1/2 tsp. baking soda
1/2 tsp. baking powder
1/2 tsp. salt
1/2 tsp. cinnamon
1/2 tsp. nutmeg
1/4 tsp. cloves
1/4 tsp. ginger
10 tbsp. butter
1 C white sugar (try organic cane sugar it has SO much better flavor
than plain white!)
1/2 C brown sugar
2 large eggs
1 C pumpkin or winter squash puree
2 C unpeeled, chopped apples
1 1/2 C chopped walnuts
1/2 C dark rum
for the glaze:
3/4 C sugar
1/2 C butter
1/2 C dark rum
Preheat oven to 350 degrees F. Butter and flour a 12 C bundt pan. Combine
flour, soda, baking powder, salt and spices in a bowl. In another bowl,
cream butter and sugar. Add eggs, pumpkin and rum, mix until fluffy. Add
apple chunks and 1 C of the walnuts, blend thoroughly. Stir in flour mixture.
Sprinkle the remaining half cup of walnuts in the bottom of your prepared
bundt pan. Pour cake batter over nuts, and bake in preheated oven until
cake begins to pull away from the sides of the pan, about 60 to 65 minutes.
Test with a toothpick (you know how to do this, right?). Leave the cake
IN ITS PAN to cool while you make the glaze.
For glaze: melt butter, stir in sugar and rum and heat until sugar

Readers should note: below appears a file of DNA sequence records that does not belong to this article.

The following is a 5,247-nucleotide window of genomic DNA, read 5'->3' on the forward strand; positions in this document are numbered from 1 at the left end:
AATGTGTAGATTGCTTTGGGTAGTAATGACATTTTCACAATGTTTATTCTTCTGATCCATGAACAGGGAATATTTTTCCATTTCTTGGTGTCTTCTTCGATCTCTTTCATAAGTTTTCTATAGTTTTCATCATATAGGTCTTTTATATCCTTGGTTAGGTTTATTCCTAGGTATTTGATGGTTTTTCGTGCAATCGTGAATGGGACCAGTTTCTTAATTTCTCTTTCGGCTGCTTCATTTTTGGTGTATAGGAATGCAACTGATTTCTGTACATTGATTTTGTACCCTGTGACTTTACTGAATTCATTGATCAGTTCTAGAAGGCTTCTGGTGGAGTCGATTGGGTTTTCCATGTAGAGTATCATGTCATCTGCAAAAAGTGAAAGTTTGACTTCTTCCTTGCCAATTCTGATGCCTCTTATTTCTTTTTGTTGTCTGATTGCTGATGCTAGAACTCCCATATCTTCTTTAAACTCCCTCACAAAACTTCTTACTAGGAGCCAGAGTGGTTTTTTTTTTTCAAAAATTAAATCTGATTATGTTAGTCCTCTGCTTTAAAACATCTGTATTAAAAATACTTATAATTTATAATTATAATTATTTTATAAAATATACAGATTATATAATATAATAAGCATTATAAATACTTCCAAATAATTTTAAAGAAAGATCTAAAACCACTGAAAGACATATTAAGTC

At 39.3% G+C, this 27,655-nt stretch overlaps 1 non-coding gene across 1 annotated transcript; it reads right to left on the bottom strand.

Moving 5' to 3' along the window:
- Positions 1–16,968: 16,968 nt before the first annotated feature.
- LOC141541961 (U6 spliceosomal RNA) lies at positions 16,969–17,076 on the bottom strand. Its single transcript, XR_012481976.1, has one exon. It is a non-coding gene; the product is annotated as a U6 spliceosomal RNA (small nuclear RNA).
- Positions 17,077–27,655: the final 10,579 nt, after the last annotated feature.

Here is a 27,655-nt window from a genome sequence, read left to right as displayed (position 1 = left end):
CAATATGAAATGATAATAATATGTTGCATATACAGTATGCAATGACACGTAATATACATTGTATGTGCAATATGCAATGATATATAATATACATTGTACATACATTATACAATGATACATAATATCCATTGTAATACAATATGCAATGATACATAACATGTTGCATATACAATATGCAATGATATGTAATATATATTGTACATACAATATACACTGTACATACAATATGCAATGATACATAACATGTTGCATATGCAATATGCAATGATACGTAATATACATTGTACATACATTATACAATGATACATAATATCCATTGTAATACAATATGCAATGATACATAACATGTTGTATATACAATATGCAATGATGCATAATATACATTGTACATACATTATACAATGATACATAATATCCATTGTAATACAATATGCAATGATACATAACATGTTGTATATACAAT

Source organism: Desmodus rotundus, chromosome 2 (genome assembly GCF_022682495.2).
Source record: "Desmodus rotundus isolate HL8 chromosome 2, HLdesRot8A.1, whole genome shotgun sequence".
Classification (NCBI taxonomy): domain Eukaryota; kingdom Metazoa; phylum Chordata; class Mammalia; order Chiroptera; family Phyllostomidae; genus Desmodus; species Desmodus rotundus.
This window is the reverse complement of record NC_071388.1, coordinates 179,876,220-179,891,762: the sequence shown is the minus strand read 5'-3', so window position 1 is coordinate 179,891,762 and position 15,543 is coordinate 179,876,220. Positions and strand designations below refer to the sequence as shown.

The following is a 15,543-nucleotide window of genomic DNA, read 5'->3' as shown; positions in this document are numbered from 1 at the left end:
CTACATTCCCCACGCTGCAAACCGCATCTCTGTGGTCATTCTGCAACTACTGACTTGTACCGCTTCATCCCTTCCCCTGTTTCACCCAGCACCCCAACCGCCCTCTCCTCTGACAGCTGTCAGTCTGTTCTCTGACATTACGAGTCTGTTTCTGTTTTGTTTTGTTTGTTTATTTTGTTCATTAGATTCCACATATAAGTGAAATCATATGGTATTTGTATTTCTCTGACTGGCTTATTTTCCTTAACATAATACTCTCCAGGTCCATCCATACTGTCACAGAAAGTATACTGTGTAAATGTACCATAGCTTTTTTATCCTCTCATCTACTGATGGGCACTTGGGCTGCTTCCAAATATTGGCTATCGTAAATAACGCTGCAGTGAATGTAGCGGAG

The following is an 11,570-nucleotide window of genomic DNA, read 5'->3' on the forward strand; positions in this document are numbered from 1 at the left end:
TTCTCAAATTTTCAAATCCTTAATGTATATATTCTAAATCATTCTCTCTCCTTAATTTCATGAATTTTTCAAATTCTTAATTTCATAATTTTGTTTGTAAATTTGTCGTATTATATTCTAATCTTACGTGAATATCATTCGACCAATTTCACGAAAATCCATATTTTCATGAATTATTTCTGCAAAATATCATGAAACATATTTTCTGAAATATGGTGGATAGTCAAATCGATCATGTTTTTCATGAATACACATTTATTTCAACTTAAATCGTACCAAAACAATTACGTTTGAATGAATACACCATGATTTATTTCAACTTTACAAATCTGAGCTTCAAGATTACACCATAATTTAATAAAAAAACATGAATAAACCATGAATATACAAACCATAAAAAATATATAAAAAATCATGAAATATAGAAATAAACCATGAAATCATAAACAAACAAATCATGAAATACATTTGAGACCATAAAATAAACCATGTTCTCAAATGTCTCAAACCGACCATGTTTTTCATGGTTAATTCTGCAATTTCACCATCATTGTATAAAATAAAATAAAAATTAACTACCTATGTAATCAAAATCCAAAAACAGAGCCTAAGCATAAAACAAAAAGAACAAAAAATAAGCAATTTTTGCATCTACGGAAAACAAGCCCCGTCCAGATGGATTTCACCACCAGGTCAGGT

dissolves. Prick cake all over with a fork, then pour hot glaze over cake.
Let soak overnight before inverting onto a plate to serve.
I thought a few last recipes for using those greens might be appreciated...
Frittata with Mustard Greens and Cheese
(modified from a recipe found online)
serves 2 (can be doubled)
2 tbsp. olive oil
1 small bunch mustard greens, washed and chopped
1 tbsp. finely chopped garlic
4 large eggs, beaten to blend
1/2 C diced Fontina* cheese
Preheat broiler. Heat oil in medium broiler-proof skillet over medium-high
heat. Add greens and stir until wilted and tender, about 2 minutes. Add
garlic, stir another minute. Sprinkle generously with salt and pepper.
Pour eggs over greens and stir to blend. Sprinkle with cheese. Cover skillet
and cook until frittata is almost set but top is still runny, about 2
minutes. Place skillet under broiler. Broil until top is set and cheese
bubbles, about 1 minute. Cut around frittata to loosen. Slide out onto
plate. Serve with crusty bread and a nice salad and you got yourself a
*Havarti or cheddar or some other cheese could easily be substituted here.
from "The New Low-Country Cooking" by Marvin Woods (Low country:
an area around Savannah, Ga., and Charleston, S.C., in the South)
3 1/2 C water
1 1/2 C uncooked long-grain white rice
3/4 tbsp. salt